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US Navy 070730-N-8704K-053 Hospital ship USNS Comfort (T-AH 20) is moored in Acajutla, El Salvador, during a scheduled port visit.jpg
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Location in El Salvador
Coordinates: 13°35′24″N89°50′01″W / 13.59000°N 89.83361°W / 13.59000; -89.83361
Country Flag of El Salvador.svg El Salvador
Department Sonsonate Department
  Total166.59 km2 (64.32 sq mi)
24 m (79 ft)
  Density180/km2 (460/sq mi)

Acajutla is a seaport city in Sonsonate Department, El Salvador. The city is located at 13°35′24″N89°50′01″W / 13.59000°N 89.83361°W / 13.59000; -89.83361 on the Pacific coast of Central America and is El Salvador's principal seaport from which a large portion of the nation's exports of coffee, sugar, and Balsam of Peru are shipped. As a city, Acajutla is one of seventeen such districts in Sonsonate. As of 1992, the population of the city was 18,008, and of the city 47,678.



Spanish conquistador Pedro de Alvarado, under the command of Hernán Cortés, had conquered Mexico and Guatemala before coming to the vicinity of Acajutla. There he met heavy resistance, but defeated the indigenous people in 1524 and conquered all of present-day El Salvador at the Battle of Acajutla.

Following the complete independence of El Salvador in 1838, the economy of the nation became increasinging dependent on the export of coffee. The rapid growth of this lucrative "cash crop" led to profound socio-economic changes in the region, and drew of the attention of foreign investors and the local plantation owners to Acajutla, where infrastructure development was seen as necessary to assure the transport of crops from the interior and the ability to load them efficiently aboard ships.

During the 1932 Salvadoran peasant uprising, two destroyers of the Royal Canadian Navy, HMCS Skeena and HMCS Vancouver anchored off the shore of Acajutla at the request of the British Consul in El Salvador who feared for the safety of British nationals and assets. Armed Canadian sailors briefly landed against the wishes of the Salvadoran government and began preparing to continue on to San Salvador before the situation improved and the British no longer deemed an armed Canadian presence necessary. [1] [2]

During the twelve-year Salvadoran civil war (1980–1992), the oil refinery at Acajutla (then the only operating refinery in El Salvador), was a target for anti-government rebels.

Acajutla Port

USNS Comfort in Acajutla, El Salvador US Navy 070730-N-8704K-092 The Military Sealift Command (MSC) hospital ship USNS Comfort (T-AH 20) is moored in Acajutla, El Salvador.jpg
USNS Comfort in Acajutla, El Salvador

The port of Acajutla was built in its initial phase at a cost of 25 million colones. The wave breaker of 338 meters inaugurated its operations in August 1961, and is managed by the Executive Commission of Autonomous Port (CEPA).


As with all the Pacific coast of Central America, the climate at Acajutla is continuously hot and humid. Daytime high temperatures are usually in the 32 °C – 34 °C range. The Köppen climate classification subtype for this climate is "Aw" (tropical savanna climate). [3]

Climate data for Acajutla (1961–1990, extremes 1954–present)
Record high °C (°F)38.5
Average high °C (°F)32.2
Daily mean °C (°F)26.0
Average low °C (°F)21.8
Record low °C (°F)17.2
Average rainfall mm (inches)3
Average rainy days (≥ 0.1 mm)102510171717171231100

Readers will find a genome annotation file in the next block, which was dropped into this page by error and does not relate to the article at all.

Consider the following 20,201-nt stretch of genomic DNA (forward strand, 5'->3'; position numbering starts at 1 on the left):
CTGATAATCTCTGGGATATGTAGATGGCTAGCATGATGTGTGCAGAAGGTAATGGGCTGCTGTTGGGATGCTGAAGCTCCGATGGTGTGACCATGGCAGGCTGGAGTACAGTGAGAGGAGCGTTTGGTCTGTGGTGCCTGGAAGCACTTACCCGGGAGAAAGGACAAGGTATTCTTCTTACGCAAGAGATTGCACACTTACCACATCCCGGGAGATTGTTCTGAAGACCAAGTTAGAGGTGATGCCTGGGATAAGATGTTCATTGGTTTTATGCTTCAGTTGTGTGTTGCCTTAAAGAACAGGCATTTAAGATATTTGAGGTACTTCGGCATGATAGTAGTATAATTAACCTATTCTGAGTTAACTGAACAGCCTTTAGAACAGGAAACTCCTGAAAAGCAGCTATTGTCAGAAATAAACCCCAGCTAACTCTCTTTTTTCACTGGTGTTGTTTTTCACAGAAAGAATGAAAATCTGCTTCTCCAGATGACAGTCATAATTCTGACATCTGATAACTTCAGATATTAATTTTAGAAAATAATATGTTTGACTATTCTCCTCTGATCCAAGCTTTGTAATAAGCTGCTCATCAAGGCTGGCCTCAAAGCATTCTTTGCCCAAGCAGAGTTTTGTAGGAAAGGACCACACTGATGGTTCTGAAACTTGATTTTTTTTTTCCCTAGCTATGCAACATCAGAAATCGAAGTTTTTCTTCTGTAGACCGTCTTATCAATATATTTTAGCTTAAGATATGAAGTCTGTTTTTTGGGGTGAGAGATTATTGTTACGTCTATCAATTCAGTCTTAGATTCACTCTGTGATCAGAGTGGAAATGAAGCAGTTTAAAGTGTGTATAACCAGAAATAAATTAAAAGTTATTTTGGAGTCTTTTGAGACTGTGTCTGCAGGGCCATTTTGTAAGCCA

Average relative humidity (%)68696972768180788281736975
Mean monthly sunshine hours 303.8285.3300.7261.0248.0204.0260.4263.5207.0235.6273.0303.83,146.1
Mean daily sunshine hours 9.810.
Source 1: NOAA [4]
Source 2: Deutscher Wetterdienst (humidity 1956–1966, rainy days 1973–1992, and sun 1954–1966), [5] Meteo Climat (record highs and lows) [6]


Acajutla's deepwater harbor is the principal port, and for some types of shipping, there are two operational ports in El Salvador. Its port cargo loading facilities allow the marine shipment of a large portion of its major exports of coffee (40%), sugar, and Balsam of Peru. Its oil refinery is the nation's largest and it mainly refines petroleum imported from Venezuela.


They celebrate their traditional parties between the last days of May and 2 June as the main day.

One of the most important celebration is made between March and April when they celebrate the passion of Christ. In that day, people clean the roads and create decoratives images in the sand they bring from the beach, and at noon they begin the simulation of the passion from San Francisco de Asis church near Barrio La playa ending in the same location the next day in the early hours of the day.

On 24 October they make celebrations of the fishermen, in honor of San Rafael Arcangel, a day that is not highly concurred by citizens that take a little trip by fishing boat.


  1. Marc Milner (1 March 2006). "The Invasion Of El Salvador: Navy, Part 14". Legion Magazine. Retrieved 22 January 2011.
  2. Robinson, Tatiana. "The Acajutla Incident: The 1932 Rebellion in El Salvador and Canada's little known role in it". CFB Esquimalt Naval & Military Museum. CFB Esquimalt Naval & Military Museum. Retrieved 27 September 2020.CS1 maint: discouraged parameter (link)
  3. Climate Summary for Acajutla
  4. "Acajutla Climate Normals 1961–1990". National Oceanic and Atmospheric Administration . Retrieved 24 March 2015.CS1 maint: discouraged parameter (link)
  5. "Klimatafel von Acajutla / El Salvador" (PDF). Baseline climate means (1961–1990) from stations all over the world (in German). Deutscher Wetterdienst. Retrieved 2 May 2017.CS1 maint: discouraged parameter (link)
  6. "Station Acajutla" (in French). Meteo Climat. Retrieved 2 May 2017.CS1 maint: discouraged parameter (link)


Coordinates: 13°35′24″N89°50′01″W / 13.59000°N 89.83361°W / 13.59000; -89.83361

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